Wednesday, May 6, 2009

Goodbye first trimester!

Tomorrow I will officially start my second trimester! I can't believe it! Here's what the baby is in for this week:

Week 14 Of Pregnancy: Fetal Movement
If you could peek inside yourself now, you'd see a baby the size of your clenched fist (and come to think of it, at 14 weeks of fetal development, your little one can clench his or her own fist!). As fetal development continues, your baby also has the coordination, strength, and smarts to wiggle his or her fingers and toes and even suck a thumb (how cute is that?).

At 14 Weeks Pregnant, Your Baby is a Mover (But Not a Shaker Yet)

Growing by leaps and bounds, by week 14 of pregnancy, your baby is leaping and bounding. He or she is on the move almost constantly — and those movements are a far cry from those jerky twitches of last trimester (though you won't feel any of them for weeks to come). They are now ballet-like, smooth and fluid.

Your Baby at 14 Weeks: Developing Perfect Posture (or Better Posture, at Least)

Speaking of ballet, it'll be years before you'll start nagging your offspring to stand up straight — but unbelievably, he or she is doing it right now, without any prodding! No slouch anymore, your baby's neck is getting longer, helping his or her head stand more erect. This gives your 14-week-old fetus a more straightened-out appearance.

Your Little Bigfoot — A Hairy Baby at 14 Weeks

Growth is happening on top of the head as well — by 14 weeks pregnant, your baby could be sprouting some hair (though the final color may not be determined until birth) and the eyebrows are filling in, too.

Hair growth isn't limited to the baby's head, though. He or she is also covered with a downy coating of hair called lanugo, largely there for warmth. As fat accumulates later on in your pregnancy (the baby's fat, not yours — though that will accumulate, too), most of the lanugo will shed — though some babies, especially those born early, still have a fuzzy coating at delivery (it sheds soon afterward).

And here is what I'm in for this week:

Week 14 of Pregnancy: Second Trimester Is Here
Second trimester is typically an easier time — your first trimester worries are waning and morning sickness is finally letting up. Your uterus is expanding and you may even start showing! One side effect of your uterine expansion could be achy or sharp pregnancy cramps on one or both sides of your abdomen — known as "round ligament pain" in the obstetrical business.

The Second Trimester: Pregnant and Loving It!

Great news! At 14 weeks pregnant, you're starting your second trimester — (almost) every pregnant woman's favorite — and for good reason. With many first trimester pregnancy woes waning, you're most likely feeling a bit peppier and a lot more human.

You may also be starting to show (if you haven't already). That's because your uterus is finally rising out of the pelvic region and into your lower abdomen. You might even be able to feel the top of your uterus (the fundus) if you press down right above your pelvic bone in your lower abdomen. How cool is that?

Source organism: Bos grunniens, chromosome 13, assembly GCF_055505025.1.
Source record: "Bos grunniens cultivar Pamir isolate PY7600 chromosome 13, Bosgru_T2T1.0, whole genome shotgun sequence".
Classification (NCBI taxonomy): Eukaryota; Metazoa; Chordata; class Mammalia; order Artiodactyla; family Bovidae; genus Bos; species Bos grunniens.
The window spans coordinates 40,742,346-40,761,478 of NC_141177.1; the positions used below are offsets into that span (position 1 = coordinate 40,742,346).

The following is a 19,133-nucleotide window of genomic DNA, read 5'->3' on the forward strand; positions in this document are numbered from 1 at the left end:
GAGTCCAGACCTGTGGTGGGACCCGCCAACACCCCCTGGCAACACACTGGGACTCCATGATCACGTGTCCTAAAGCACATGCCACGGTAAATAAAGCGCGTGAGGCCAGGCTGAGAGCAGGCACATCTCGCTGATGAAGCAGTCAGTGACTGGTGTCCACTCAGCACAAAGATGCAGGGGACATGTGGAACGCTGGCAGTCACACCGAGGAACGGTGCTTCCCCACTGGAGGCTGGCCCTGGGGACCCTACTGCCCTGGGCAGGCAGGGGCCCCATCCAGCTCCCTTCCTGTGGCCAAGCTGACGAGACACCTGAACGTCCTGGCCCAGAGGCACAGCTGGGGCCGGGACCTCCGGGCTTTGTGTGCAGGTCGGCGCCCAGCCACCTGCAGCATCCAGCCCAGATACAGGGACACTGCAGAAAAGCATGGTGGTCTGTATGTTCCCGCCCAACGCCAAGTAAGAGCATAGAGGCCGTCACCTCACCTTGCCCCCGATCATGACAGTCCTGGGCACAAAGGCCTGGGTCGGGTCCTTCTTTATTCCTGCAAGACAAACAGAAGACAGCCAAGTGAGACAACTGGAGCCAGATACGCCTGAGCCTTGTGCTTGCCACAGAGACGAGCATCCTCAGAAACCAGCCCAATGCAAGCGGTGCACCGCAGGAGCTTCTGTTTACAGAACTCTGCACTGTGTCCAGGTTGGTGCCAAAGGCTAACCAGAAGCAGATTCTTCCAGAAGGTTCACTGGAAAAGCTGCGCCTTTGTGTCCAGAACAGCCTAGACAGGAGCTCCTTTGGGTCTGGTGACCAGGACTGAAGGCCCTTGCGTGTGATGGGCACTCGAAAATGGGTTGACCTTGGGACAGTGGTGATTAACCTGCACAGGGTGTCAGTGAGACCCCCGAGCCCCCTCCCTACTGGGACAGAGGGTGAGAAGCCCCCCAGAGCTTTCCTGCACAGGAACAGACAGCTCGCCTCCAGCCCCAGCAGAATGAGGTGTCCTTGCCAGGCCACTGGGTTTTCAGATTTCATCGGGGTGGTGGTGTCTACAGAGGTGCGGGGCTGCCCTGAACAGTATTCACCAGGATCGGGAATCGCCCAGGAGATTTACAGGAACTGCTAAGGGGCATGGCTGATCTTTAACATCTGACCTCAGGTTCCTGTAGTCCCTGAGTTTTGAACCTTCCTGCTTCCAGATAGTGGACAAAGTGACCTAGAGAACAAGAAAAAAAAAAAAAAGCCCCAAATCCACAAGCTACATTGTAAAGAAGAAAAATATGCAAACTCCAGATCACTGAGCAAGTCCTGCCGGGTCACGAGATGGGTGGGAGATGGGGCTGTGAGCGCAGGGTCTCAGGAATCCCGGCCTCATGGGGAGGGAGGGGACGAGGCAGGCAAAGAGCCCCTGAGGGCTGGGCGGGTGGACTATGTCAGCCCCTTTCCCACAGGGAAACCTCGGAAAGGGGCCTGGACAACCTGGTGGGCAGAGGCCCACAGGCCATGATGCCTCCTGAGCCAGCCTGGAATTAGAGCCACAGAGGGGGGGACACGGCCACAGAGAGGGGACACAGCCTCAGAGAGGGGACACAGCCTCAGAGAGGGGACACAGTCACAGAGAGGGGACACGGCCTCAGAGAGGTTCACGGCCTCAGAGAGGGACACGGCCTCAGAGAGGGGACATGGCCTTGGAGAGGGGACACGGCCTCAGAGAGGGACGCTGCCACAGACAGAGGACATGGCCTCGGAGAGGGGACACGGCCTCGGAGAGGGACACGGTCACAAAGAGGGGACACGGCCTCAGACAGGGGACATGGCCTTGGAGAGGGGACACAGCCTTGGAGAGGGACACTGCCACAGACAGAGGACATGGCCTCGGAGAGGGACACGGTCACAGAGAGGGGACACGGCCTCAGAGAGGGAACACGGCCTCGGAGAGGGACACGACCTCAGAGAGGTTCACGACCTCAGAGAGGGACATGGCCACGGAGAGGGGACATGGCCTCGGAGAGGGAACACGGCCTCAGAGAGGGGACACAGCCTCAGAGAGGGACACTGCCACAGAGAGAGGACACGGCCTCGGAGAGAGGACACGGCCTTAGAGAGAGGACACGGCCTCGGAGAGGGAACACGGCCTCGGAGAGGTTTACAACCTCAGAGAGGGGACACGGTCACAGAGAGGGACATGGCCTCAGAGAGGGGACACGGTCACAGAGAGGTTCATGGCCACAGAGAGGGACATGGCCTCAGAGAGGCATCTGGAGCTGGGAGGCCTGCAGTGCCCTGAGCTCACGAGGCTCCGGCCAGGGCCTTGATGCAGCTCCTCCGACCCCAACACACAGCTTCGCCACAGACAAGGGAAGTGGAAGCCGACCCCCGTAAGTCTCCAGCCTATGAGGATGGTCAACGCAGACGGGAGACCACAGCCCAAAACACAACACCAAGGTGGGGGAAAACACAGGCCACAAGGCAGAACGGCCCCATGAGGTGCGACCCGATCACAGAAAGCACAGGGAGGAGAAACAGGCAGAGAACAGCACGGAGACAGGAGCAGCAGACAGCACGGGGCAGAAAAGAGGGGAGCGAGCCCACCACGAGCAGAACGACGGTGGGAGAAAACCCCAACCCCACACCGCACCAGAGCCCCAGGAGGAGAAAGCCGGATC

Even cooler is the fact that it may be time to start hitting those maternity boutiques, because you're finally starting to look pregnant — not just like you've eaten too much for lunch.

Dealing with Round Ligament Pain: Another (Good) Excuse to Kick Back

For some women, a possible side effect of uterine growth is what your OB-GYN would call round ligament pain. Basically, these are pregnancy growing pains that feel like achy or sharp pains on one or both sides of the abdomen. These begin to appear around 14 weeks, but they can strike at any time during the second trimester.

Here's why these pains in the abdomen happen during pregnancy: The uterus is supported by thick bands of ligaments that run from the groin up the side of the abdomen (like the lines of that high-cut bikini bottom you've probably had to pack away by now). As your uterus grows, the supporting ligaments stretch and thin out to accommodate the increasing weight. This weight pulls on the ligaments and causes a sharp pain or a dull ache in your lower abdomen.

The pain is often more noticeable when you change positions suddenly or get up from sitting or lying down, or when you cough. The best way to bring relief? Put your feet up and rest in a comfortable position — that should ease the strain, and the pain.

That's what the Boss and I have going on starting tomorrow! What do you all have going on?


Bounty said...

Congratulations hun! Thank you for sharing your thoughts - I love your blog. I just had my first baby - 19.5 hour labour, very exhausting, but my little man came in weighing a healthy 7.7lbs. It was a nightmare delivery (tore both ways!) to be honest, maybe thats because he's my first! I had an epidural after 15 hours but his head wouldn't move down so they had to assist. I was pretty worried that he wouldn't latch on because of the epidural, but he seems to be feeding fine and I am a very proud and happy mother of Marlow. You should share your blog/story with all the other mummies at I know they would love it! xxx

Jerry and Suzy said...

Goodness! For a soon-to-be great grandfather, that was almost TMI! But Great Gramma loved it!

Eloise said...

Congratulations, Nanee! Here's to celebrating many more happy milestones with this sweet baby!

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